The French say that the 101 pleats in a traditional tall chef’s hat stand for her knowledge of 101 ways to cook eggs. Eggs really are that important to what is widely considered the most highly evolved cuisine in the world.And for many reasons. An omelet with nutritious fillings can be one of the healthiest meals possible — and gourmet to boot — at a very low cost.
The adage about egg yolks being dangerous because of their cholesterol level has largely been debunked and, according to the Journal of the American College of Nutrition, the American Heart Association no longer limits daily egg consumption, as long as total cholesterol does not rise above 300 milligrams — roughly the content of 2 medium eggs.
If you’re still worried about cholesterol, simply use one whole egg with two to three egg whites, or one of the many low-fat, cholesterol-free egg substitutes available.
Making a French omelet takes a special technique. Mixing any ingredients other than seasonings or herbs into the egg itself as it’s cooking isn’t an omelet — that’s an Italian specialty known as a frittata. Flipping the egg so it’s fried on both sides, then folding it once over the filling, although closer, still is not a true French omelet.
The French whip their eggs to a very light froth before cooking; some chefs even beat the whites and yolks separately, then fold together, to get the lightest froth possible. Then the egg is poured into a heated, generously buttered pan. It is not turned over.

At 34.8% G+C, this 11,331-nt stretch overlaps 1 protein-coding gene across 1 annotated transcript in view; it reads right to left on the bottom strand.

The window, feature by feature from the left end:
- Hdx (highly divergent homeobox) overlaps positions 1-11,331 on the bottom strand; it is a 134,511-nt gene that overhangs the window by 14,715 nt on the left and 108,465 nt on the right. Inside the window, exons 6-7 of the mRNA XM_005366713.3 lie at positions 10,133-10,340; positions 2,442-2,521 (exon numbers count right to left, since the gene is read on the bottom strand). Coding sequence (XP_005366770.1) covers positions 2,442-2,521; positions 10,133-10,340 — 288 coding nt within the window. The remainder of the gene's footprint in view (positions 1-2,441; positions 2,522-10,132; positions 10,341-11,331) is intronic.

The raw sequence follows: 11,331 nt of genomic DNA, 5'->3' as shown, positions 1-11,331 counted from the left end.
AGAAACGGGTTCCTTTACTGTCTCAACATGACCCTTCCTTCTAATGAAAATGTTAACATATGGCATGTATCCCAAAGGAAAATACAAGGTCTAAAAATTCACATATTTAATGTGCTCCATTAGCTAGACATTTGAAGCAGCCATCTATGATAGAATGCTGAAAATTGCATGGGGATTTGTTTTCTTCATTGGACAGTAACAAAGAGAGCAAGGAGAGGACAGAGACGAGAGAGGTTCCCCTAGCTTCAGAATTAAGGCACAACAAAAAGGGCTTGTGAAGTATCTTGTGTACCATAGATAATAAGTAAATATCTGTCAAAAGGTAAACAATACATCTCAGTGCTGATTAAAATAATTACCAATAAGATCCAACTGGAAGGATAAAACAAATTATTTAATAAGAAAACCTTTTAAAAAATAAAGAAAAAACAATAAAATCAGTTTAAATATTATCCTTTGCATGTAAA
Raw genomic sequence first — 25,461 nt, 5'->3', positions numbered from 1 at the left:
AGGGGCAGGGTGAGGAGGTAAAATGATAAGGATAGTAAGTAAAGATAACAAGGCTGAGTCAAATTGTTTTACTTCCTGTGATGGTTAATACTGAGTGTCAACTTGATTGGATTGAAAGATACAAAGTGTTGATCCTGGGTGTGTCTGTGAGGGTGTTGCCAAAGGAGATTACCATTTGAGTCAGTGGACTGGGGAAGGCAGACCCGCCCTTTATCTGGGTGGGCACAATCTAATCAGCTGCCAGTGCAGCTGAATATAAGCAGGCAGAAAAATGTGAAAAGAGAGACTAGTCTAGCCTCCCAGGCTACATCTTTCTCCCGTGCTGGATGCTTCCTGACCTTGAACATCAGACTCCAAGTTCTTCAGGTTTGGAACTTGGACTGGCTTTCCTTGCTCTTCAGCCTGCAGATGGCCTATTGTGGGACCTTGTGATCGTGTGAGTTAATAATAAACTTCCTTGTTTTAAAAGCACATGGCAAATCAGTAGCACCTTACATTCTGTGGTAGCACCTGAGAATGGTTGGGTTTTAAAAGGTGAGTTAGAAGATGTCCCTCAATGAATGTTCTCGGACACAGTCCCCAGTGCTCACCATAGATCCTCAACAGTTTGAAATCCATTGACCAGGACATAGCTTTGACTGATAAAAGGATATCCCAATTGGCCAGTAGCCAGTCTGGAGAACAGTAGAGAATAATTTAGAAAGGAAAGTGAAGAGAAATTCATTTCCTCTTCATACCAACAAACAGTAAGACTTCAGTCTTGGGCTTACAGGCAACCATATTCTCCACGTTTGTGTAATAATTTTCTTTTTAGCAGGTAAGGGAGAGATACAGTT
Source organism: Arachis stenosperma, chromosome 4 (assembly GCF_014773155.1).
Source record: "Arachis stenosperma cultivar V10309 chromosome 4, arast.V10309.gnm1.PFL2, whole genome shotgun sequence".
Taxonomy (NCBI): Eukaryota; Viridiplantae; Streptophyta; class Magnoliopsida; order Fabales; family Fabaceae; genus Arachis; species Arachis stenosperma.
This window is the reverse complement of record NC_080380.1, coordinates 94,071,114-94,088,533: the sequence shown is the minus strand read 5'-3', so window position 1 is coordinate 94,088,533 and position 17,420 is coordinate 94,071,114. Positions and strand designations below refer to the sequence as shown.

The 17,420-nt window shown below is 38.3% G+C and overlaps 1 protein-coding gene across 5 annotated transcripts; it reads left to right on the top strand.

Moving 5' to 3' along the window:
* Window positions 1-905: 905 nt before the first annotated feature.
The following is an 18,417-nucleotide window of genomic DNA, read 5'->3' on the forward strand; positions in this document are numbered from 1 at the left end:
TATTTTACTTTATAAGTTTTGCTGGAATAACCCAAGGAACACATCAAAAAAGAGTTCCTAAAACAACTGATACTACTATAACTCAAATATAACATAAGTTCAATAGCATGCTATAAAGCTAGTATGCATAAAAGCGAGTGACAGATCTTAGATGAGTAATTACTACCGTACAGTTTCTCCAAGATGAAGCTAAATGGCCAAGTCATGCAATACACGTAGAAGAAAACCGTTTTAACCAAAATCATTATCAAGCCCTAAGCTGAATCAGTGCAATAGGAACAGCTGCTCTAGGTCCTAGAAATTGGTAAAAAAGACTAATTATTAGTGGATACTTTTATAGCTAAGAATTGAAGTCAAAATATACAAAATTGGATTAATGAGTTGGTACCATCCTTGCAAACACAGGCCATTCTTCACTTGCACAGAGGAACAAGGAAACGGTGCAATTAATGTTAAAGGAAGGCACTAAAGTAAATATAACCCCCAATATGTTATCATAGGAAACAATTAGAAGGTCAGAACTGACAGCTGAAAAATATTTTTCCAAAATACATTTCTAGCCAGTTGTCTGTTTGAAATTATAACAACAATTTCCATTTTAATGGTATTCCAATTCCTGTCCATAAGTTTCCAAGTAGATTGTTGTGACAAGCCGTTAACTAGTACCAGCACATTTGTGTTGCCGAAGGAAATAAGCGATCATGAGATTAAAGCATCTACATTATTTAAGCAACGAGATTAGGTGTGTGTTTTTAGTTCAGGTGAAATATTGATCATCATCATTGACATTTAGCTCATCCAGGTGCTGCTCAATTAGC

At just the right moment, the fillings are added to the top of the egg, which is still “baveuse,” or a little frothy, then one side of the omelet is given a flip over the filling and the whole thing is rolled out elegantly onto the warm plate.
How To make a French-style omelet
1. Have a very nonstick pan used only for omelets. It should be clean and dry.
2. Beat the eggs very well with salt and a pinch of white pepper if you like.
3. Heat the skillet with a teaspoon of butter, and swirl to coat the entire bottom of the skillet evenly.
4. Pour in the eggs and allow to cook gently over medium heat, occasionally pushing the egg toward the center of the pan, until set but moist and a little foamy on top. The egg on the bottom should not brown.
5. Place the fillings of your choice in a stripe down the center of the omelet.
6. Using a spatula, flip one side of the eggs over the filling.
7. Slide the egg to the edge of the skillet. Begin to slide one edge out onto the warmed plate, then, with a quick motion, turn the skillet over to let the remainder of the omelet roll out, enclosing the filling in a rolled package of egg with the seam on the bottom.
8. Sprinkle with a garnish or sauce if desired, and serve fresh and piping hot.